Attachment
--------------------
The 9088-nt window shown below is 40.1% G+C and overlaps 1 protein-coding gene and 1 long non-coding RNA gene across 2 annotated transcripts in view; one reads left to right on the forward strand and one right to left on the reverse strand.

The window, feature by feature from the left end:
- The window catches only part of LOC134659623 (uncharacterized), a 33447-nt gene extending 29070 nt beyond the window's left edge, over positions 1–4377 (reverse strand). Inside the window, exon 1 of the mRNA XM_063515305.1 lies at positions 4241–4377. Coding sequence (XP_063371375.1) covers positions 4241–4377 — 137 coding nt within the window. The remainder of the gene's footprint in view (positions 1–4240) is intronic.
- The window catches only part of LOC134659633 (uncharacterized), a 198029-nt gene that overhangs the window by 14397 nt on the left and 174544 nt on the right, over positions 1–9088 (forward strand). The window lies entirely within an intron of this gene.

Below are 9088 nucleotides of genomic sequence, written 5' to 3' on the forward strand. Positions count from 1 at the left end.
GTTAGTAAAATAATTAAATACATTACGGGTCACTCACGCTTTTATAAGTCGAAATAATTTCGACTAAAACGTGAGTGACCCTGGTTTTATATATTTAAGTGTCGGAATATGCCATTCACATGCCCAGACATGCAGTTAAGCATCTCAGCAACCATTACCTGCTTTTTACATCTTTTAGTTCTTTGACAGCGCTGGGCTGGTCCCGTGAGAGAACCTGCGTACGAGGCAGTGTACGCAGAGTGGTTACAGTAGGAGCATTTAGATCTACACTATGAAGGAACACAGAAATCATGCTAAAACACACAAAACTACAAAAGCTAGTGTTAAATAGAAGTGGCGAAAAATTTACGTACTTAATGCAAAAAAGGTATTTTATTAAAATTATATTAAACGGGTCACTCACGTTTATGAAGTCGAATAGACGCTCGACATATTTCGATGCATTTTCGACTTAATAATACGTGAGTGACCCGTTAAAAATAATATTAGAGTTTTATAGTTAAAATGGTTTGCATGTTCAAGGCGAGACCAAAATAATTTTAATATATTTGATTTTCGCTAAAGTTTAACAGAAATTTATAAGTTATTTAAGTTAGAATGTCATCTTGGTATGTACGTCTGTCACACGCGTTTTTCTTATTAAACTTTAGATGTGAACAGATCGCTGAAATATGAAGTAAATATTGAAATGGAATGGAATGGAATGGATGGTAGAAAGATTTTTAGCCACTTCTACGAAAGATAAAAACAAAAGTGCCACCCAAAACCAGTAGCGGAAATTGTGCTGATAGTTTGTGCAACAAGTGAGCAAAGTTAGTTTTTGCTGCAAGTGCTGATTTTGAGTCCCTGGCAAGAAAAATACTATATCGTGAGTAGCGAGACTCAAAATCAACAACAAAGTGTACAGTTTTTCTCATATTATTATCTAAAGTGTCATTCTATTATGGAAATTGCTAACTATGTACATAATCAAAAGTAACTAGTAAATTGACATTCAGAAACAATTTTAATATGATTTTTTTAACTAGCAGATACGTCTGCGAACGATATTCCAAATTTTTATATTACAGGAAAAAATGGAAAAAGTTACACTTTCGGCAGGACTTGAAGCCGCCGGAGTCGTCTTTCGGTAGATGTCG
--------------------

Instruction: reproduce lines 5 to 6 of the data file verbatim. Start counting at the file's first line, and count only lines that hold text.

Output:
Below are 9088 nucleotides of genomic sequence, written 5' to 3' on the forward strand. Positions count from 1 at the left end.
GTTAGTAAAATAATTAAATACATTACGGGTCACTCACGCTTTTATAAGTCGAAATAATTTCGACTAAAACGTGAGTGACCCTGGTTTTATATATTTAAGTGTCGGAATATGCCATTCACATGCCCAGACATGCAGTTAAGCATCTCAGCAACCATTACCTGCTTTTTACATCTTTTAGTTCTTTGACAGCGCTGGGCTGGTCCCGTGAGAGAACCTGCGTACGAGGCAGTGTACGCAGAGTGGTTACAGTAGGAGCATTTAGATCTACACTATGAAGGAACACAGAAATCATGCTAAAACACACAAAACTACAAAAGCTAGTGTTAAATAGAAGTGGCGAAAAATTTACGTACTTAATGCAAAAAAGGTATTTTATTAAAATTATATTAAACGGGTCACTCACGTTTATGAAGTCGAATAGACGCTCGACATATTTCGATGCATTTTCGACTTAATAATACGTGAGTGACCCGTTAAAAATAATATTAGAGTTTTATAGTTAAAATGGTTTGCATGTTCAAGGCGAGACCAAAATAATTTTAATATATTTGATTTTCGCTAAAGTTTAACAGAAATTTATAAGTTATTTAAGTTAGAATGTCATCTTGGTATGTACGTCTGTCACACGCGTTTTTCTTATTAAACTTTAGATGTGAACAGATCGCTGAAATATGAAGTAAATATTGAAATGGAATGGAATGGAATGGATGGTAGAAAGATTTTTAGCCACTTCTACGAAAGATAAAAACAAAAGTGCCACCCAAAACCAGTAGCGGAAATTGTGCTGATAGTTTGTGCAACAAGTGAGCAAAGTTAGTTTTTGCTGCAAGTGCTGATTTTGAGTCCCTGGCAAGAAAAATACTATATCGTGAGTAGCGAGACTCAAAATCAACAACAAAGTGTACAGTTTTTCTCATATTATTATCTAAAGTGTCATTCTATTATGGAAATTGCTAACTATGTACATAATCAAAAGTAACTAGTAAATTGACATTCAGAAACAATTTTAATATGATTTTTTTAACTAGCAGATACGTCTGCGAACGATATTCCAAATTTTTATATTACAGGAAAAAATGGAAAAAGTTACACTTTCGGCAGGACTTGAAGCCGCCGGAGTCGTCTTTCGGTAGATGTCG